Watch Out For Fishy Wedding Phishing Emails

Phishing emails will use any tactic possible to try and persuade you to click on a link. The one we kept spotting over the weekend? A fake invitation from a 'wedding agent' to a fake upcoming ceremony.

Several elements of this invitation are suspect. Even if you used an agent, I doubt you'd exclude your own name from the invitation. Marrying on a Tuesday is odd, to say the least, as is writing 'Four O'clock' with a spelled-out number and a capital O. Then there's the ungrammatical phrase 'If the link are not working'.

The clincher, as usual, is hovering over the link and seeing where it actually wants to take you:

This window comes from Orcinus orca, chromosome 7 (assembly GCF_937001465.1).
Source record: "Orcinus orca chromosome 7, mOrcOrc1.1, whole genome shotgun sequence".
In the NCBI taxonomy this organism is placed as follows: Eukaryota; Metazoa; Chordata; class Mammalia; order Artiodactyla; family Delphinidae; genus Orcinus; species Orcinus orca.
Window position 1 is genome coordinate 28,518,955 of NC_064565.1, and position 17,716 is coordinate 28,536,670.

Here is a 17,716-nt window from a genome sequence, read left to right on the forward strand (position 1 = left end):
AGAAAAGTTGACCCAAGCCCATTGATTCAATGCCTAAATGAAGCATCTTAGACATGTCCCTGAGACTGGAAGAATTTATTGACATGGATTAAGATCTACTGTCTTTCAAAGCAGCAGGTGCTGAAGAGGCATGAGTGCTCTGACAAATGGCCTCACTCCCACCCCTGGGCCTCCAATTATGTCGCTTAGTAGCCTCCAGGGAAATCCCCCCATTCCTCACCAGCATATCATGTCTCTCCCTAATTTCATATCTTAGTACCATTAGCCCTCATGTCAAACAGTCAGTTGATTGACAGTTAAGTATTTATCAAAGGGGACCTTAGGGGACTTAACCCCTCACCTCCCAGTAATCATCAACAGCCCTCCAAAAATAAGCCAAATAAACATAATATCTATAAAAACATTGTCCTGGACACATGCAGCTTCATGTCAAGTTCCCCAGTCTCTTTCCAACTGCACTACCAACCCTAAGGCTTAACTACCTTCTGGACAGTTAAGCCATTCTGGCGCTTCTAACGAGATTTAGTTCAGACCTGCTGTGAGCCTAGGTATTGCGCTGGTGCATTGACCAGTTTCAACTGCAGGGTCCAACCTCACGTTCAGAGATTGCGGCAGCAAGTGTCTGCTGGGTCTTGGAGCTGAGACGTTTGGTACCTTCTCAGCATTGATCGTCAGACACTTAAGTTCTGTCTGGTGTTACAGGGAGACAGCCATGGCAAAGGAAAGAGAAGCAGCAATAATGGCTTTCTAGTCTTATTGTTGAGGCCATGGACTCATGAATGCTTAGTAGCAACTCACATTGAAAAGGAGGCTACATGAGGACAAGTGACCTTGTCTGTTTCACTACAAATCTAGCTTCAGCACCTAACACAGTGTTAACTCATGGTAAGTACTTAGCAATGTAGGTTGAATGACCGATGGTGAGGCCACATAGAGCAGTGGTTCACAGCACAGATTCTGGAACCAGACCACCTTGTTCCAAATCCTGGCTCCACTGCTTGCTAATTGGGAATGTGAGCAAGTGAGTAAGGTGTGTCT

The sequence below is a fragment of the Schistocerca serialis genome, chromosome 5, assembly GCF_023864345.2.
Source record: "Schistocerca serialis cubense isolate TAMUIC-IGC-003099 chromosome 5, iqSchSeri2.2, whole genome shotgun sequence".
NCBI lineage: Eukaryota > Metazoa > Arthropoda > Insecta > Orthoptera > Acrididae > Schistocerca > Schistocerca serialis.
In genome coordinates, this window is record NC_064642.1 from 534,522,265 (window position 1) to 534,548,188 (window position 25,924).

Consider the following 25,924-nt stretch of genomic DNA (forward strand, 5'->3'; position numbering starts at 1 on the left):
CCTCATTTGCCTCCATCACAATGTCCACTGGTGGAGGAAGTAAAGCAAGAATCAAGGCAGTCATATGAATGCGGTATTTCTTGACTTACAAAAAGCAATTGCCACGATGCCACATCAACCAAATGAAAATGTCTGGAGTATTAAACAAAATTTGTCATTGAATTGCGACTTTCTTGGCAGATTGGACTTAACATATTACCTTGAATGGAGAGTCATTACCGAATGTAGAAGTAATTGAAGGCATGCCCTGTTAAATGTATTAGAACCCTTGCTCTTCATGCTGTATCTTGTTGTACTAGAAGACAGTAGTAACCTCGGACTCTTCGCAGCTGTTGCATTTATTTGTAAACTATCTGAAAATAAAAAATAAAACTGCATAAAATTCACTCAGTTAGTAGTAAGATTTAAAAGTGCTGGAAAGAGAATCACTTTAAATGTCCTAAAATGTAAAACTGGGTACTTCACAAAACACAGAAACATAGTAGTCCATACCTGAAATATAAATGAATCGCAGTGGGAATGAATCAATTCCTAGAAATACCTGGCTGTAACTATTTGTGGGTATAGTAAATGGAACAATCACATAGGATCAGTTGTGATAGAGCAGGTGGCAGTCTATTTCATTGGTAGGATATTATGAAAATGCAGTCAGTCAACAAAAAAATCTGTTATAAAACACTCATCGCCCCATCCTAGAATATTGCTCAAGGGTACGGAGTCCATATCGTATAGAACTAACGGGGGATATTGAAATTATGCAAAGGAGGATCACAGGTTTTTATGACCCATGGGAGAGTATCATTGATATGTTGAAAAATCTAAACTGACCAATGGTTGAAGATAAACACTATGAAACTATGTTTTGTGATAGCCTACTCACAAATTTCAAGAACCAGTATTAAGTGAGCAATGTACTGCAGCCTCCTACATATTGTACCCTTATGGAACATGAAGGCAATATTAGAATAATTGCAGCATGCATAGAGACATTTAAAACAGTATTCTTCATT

Sadly, despite these obvious clues I bet it catches a few people. Good security software helps, but it's not always a match for a gullible guest hunting down wedding details.


    Angus, you have a delightful and easy-to-remember email address.

    Now if only it wasn't meant to be public.. That would be a bit funny.

    Last edited 09/09/13 4:33 pm

    Just got sent this email 5 seconds after i read this! Not that i would have clicked it anyway, just thought it was spooky!

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